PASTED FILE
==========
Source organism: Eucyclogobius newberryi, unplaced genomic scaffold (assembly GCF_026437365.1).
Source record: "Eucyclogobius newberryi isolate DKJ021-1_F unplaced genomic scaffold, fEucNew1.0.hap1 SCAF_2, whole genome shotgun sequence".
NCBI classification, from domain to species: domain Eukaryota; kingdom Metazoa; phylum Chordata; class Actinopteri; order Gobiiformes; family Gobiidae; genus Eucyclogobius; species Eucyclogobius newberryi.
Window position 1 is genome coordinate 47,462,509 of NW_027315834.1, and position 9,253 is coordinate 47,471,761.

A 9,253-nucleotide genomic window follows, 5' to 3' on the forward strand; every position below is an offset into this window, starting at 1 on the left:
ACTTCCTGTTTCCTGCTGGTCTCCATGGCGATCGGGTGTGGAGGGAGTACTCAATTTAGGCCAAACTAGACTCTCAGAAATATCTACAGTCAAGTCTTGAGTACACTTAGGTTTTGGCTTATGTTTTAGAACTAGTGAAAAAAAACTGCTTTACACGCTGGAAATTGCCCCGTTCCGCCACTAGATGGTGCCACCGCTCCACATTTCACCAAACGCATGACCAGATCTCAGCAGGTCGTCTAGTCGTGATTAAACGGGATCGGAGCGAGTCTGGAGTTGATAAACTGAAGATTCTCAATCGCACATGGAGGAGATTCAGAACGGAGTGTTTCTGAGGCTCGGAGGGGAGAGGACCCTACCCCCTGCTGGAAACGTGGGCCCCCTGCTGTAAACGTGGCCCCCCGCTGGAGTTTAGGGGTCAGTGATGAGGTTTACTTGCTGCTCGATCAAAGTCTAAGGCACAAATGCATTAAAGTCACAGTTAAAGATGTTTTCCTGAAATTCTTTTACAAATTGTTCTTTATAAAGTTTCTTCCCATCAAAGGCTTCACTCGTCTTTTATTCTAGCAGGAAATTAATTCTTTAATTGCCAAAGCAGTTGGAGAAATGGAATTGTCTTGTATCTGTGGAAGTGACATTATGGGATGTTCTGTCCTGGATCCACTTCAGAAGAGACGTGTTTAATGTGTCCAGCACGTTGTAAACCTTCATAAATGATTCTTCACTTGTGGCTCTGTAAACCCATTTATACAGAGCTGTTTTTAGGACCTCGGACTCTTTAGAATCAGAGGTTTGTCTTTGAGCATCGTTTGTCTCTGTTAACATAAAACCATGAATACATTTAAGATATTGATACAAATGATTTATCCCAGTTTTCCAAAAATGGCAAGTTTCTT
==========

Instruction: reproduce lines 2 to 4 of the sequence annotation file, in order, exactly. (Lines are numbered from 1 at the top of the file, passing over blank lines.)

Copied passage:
Source record: "Eucyclogobius newberryi isolate DKJ021-1_F unplaced genomic scaffold, fEucNew1.0.hap1 SCAF_2, whole genome shotgun sequence".
NCBI classification, from domain to species: domain Eukaryota; kingdom Metazoa; phylum Chordata; class Actinopteri; order Gobiiformes; family Gobiidae; genus Eucyclogobius; species Eucyclogobius newberryi.
Window position 1 is genome coordinate 47,462,509 of NW_027315834.1, and position 9,253 is coordinate 47,471,761.